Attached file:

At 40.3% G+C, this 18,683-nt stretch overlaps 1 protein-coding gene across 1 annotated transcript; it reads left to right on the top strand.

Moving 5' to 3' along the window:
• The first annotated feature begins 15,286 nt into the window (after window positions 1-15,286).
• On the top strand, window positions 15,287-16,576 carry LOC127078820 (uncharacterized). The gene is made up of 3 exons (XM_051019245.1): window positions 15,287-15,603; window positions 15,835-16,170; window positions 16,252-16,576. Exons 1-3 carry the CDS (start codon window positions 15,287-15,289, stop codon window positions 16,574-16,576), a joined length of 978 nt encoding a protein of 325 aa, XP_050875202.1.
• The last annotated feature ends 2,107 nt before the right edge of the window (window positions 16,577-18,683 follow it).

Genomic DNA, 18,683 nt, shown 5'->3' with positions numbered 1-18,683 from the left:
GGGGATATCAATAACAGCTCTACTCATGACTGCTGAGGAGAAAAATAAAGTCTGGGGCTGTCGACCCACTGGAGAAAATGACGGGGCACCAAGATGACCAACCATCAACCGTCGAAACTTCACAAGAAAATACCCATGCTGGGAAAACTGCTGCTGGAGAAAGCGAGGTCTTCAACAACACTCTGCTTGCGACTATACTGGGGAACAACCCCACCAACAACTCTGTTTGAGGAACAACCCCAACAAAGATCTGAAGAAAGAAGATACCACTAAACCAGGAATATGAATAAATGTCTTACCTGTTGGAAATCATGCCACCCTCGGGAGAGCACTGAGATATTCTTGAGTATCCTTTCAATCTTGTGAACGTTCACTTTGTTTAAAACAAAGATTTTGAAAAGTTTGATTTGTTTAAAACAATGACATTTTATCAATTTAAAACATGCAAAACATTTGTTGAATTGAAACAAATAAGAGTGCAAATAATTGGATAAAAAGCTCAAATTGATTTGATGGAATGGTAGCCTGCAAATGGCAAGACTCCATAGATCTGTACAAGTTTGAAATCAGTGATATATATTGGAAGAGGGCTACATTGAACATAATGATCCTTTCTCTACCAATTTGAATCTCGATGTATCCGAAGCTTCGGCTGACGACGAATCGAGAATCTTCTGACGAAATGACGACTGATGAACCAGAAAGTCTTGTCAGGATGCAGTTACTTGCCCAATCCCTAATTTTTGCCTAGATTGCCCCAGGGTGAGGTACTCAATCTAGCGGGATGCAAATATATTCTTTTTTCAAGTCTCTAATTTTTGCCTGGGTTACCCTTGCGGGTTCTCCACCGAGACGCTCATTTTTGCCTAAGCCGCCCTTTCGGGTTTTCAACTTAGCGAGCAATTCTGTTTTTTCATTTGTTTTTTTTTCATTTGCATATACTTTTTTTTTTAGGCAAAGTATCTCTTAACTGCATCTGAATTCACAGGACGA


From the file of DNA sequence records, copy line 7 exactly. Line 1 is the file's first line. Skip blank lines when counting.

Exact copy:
GGGGATATCAATAACAGCTCTACTCATGACTGCTGAGGAGAAAAATAAAGTCTGGGGCTGTCGACCCACTGGAGAAAATGACGGGGCACCAAGATGACCAACCATCAACCGTCGAAACTTCACAAGAAAATACCCATGCTGGGAAAACTGCTGCTGGAGAAAGCGAGGTCTTCAACAACACTCTGCTTGCGACTATACTGGGGAACAACCCCACCAACAACTCTGTTTGAGGAACAACCCCAACAAAGATCTGAAGAAAGAAGATACCACTAAACCAGGAATATGAATAAATGTCTTACCTGTTGGAAATCATGCCACCCTCGGGAGAGCACTGAGATATTCTTGAGTATCCTTTCAATCTTGTGAACGTTCACTTTGTTTAAAACAAAGATTTTGAAAAGTTTGATTTGTTTAAAACAATGACATTTTATCAATTTAAAACATGCAAAACATTTGTTGAATTGAAACAAATAAGAGTGCAAATAATTGGATAAAAAGCTCAAATTGATTTGATGGAATGGTAGCCTGCAAATGGCAAGACTCCATAGATCTGTACAAGTTTGAAATCAGTGATATATATTGGAAGAGGGCTACATTGAACATAATGATCCTTTCTCTACCAATTTGAATCTCGATGTATCCGAAGCTTCGGCTGACGACGAATCGAGAATCTTCTGACGAAATGACGACTGATGAACCAGAAAGTCTTGTCAGGATGCAGTTACTTGCCCAATCCCTAATTTTTGCCTAGATTGCCCCAGGGTGAGGTACTCAATCTAGCGGGATGCAAATATATTCTTTTTTCAAGTCTCTAATTTTTGCCTGGGTTACCCTTGCGGGTTCTCCACCGAGACGCTCATTTTTGCCTAAGCCGCCCTTTCGGGTTTTCAACTTAGCGAGCAATTCTGTTTTTTCATTTGTTTTTTTTTCATTTGCATATACTTTTTTTTTTAGGCAAAGTATCTCTTAACTGCATCTGAATTCACAGGACGA